Although most lemon laws are applicable to vehicles, some protect consumers from those dreaded appliance malfunctions. Appliance lemon laws are bound by warranties. Warranties should accompany new appliances and regulate what repairs are covered. If you are driving down the road, and your refrigerator falls out of the back of your truck, it probably won't be covered under California lemon law for appliances. But if it just quits making ice after a couple of months, repairs should be covered.
Federal Lemon Law for Appliances
The Magnuson-Moss Warranty Act, which was passed by congress in 1975, is often known as the federal lemon law. Under this law, manufacturers and sellers of consumer products are required to give consumers detailed information about warranty coverage. It provides protections under the federal lemon law for boats and other vehicles, as well as appliances. Additionally, each state has its own laws regarding defective consumer products.
Read More: What is the Lemon Law?
California Lemon Law for Appliances
All new appliances sold in California must have a serial number permanently attached to them. The appliances shall also be accompanied by a warranty or instruction manual, according to California state code. The warranty or manual should describe how the appliance is expected to work and also provide a place to record the serial number on the first page.
California Appliance Codes
California appliance codes apply to new televisions, radios and computers purchased for personal use. The law also protects California consumers when they buy kitchen appliances, such as stoves, microwaves and refrigerators. New air conditioners, washers and dryers should all be accompanied by a warranty or manual. Most electronically operated machinery with a retail price of $50 or more is covered under California state codes.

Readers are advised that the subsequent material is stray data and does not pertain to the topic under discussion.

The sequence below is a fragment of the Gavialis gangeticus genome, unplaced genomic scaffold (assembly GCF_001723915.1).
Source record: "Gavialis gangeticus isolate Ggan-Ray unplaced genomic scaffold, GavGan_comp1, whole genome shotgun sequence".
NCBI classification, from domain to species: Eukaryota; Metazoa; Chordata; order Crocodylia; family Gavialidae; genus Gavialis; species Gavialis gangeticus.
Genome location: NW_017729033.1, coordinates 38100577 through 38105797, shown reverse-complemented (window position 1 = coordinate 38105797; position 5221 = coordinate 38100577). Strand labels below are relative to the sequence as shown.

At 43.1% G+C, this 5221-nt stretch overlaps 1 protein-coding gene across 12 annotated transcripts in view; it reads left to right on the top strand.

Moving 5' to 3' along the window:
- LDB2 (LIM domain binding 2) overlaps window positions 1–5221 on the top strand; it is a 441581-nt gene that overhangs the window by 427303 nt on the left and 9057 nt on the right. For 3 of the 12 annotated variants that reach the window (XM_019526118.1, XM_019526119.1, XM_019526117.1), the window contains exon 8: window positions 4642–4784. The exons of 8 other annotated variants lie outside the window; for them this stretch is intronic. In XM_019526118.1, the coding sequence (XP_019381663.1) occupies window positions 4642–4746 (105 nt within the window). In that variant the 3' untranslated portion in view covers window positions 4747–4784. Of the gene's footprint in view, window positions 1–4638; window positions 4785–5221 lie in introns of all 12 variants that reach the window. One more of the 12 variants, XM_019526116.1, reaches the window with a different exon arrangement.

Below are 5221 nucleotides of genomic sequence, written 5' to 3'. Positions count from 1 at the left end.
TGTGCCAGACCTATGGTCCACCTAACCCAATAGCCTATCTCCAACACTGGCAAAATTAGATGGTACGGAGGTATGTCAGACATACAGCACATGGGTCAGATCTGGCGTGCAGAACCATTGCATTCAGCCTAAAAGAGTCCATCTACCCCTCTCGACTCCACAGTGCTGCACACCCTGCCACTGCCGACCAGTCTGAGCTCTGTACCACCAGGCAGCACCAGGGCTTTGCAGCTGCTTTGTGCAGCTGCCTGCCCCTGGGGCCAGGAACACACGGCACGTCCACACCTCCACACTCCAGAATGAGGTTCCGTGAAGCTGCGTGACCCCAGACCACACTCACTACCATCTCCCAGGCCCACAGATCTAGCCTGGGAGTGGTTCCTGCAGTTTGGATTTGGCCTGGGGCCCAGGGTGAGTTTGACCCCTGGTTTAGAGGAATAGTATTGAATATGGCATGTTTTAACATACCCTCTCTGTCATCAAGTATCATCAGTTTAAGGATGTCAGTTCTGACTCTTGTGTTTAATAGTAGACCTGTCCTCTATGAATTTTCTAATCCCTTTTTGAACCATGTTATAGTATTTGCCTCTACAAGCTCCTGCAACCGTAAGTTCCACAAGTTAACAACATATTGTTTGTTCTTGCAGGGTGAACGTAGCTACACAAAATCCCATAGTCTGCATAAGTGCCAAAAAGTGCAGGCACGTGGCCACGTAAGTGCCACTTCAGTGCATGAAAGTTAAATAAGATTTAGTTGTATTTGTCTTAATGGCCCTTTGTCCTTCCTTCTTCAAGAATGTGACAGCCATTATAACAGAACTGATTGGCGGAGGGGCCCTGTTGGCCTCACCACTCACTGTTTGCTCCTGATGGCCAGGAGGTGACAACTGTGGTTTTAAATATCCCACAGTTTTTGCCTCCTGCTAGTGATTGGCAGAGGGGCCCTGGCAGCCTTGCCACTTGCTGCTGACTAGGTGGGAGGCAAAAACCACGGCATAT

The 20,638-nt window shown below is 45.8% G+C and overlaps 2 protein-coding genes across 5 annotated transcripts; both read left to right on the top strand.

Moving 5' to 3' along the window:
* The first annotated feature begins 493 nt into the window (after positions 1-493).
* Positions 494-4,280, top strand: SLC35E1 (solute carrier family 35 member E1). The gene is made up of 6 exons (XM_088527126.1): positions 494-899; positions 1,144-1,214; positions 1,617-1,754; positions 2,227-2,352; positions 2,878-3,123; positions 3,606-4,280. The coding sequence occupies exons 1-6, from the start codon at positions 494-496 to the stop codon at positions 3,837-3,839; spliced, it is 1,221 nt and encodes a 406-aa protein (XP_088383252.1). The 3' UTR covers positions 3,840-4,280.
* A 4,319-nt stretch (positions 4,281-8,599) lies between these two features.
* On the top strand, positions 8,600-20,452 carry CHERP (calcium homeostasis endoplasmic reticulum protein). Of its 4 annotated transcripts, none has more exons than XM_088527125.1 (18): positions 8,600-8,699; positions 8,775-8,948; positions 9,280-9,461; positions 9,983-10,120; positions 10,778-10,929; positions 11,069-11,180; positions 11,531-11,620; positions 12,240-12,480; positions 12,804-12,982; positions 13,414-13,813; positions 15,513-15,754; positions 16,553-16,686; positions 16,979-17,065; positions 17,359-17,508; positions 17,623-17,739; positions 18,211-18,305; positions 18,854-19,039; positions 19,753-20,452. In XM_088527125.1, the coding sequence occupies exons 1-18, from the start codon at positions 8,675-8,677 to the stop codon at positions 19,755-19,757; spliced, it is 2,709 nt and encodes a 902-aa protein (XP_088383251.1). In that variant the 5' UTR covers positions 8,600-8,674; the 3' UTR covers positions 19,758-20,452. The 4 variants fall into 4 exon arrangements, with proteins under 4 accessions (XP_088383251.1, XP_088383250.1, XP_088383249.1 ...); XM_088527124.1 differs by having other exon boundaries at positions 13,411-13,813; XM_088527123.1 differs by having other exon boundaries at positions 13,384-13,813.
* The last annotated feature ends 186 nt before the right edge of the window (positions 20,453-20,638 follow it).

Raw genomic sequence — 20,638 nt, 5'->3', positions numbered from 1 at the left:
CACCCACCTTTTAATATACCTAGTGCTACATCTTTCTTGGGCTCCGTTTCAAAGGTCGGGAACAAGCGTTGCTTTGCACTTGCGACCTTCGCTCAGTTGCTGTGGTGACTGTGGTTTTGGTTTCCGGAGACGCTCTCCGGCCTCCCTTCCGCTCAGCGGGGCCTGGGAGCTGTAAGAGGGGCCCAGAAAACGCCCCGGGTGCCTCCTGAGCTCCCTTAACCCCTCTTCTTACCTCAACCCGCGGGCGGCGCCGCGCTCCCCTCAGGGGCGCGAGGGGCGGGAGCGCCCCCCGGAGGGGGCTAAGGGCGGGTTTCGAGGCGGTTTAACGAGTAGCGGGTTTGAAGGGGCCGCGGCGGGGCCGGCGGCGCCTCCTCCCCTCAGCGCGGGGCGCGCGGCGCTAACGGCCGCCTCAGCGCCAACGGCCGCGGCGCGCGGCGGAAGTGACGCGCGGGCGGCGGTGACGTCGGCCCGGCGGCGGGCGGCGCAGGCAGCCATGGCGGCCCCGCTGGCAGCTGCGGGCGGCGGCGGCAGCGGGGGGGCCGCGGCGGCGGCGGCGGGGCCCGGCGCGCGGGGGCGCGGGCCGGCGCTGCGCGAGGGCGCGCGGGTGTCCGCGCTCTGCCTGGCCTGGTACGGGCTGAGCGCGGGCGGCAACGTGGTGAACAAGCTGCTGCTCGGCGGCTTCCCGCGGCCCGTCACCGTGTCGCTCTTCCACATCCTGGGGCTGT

Manufacturers' Responsibilities in California
Under California state code, manufacturers – not retailers – are responsible for warranty coverage. Additionally, the state code also holds any individual, partnership or corporation that assembles an appliance responsible for its repair during the entire warranty period. They must also replace an appliance if it is a lemon. The manual's description of how an appliance should function forms a binding guarantee made by the manufacturer. If an appliance does not operate in the way the manual says it will, it must be repaired, replaced or refunded.
Problems With Repairs
When a problem with an appliance that is under warranty arises, you should let the manufacturer know right away. The manufacturer should either replace the lemon appliance or pay for its repair. Appliance repair shops in California are governed by statutes as well. All repairs should be made in a timely fashion and should not have to be repeated more than four times. All repair orders should detail parts that were fixed or replaced. Keep all records, and if the appliance cannot be repaired, the manufacturer should replace it.
The California lemon law is part of The Song-Beverly Consumer Warranty Act and applies to all consumer products – both new and used – purchased for personal use.
- California Legislative Information: Civil Code Division 3 Part 4 Title 1.7 Chapter 1 Article 1 General Provisions
- California Legislative Information: Civil Code Division 3 Part 4 Title 1.7 Chapter 1 Article 2 Definitions
- California Legislative Information: Civil Code Division 3 Part 4 Title 1.7 Chapter 1 Article 3 Sale Warranties
- Connecticut State Department of Consumer Protection: Magnuson-Moss Warranty Act
Claire is a qualified lawyer and specialized in family law before becoming a full-time writer. She has written for many digital publications, including The Washington Post, Forbes, Vice and HealthCentral.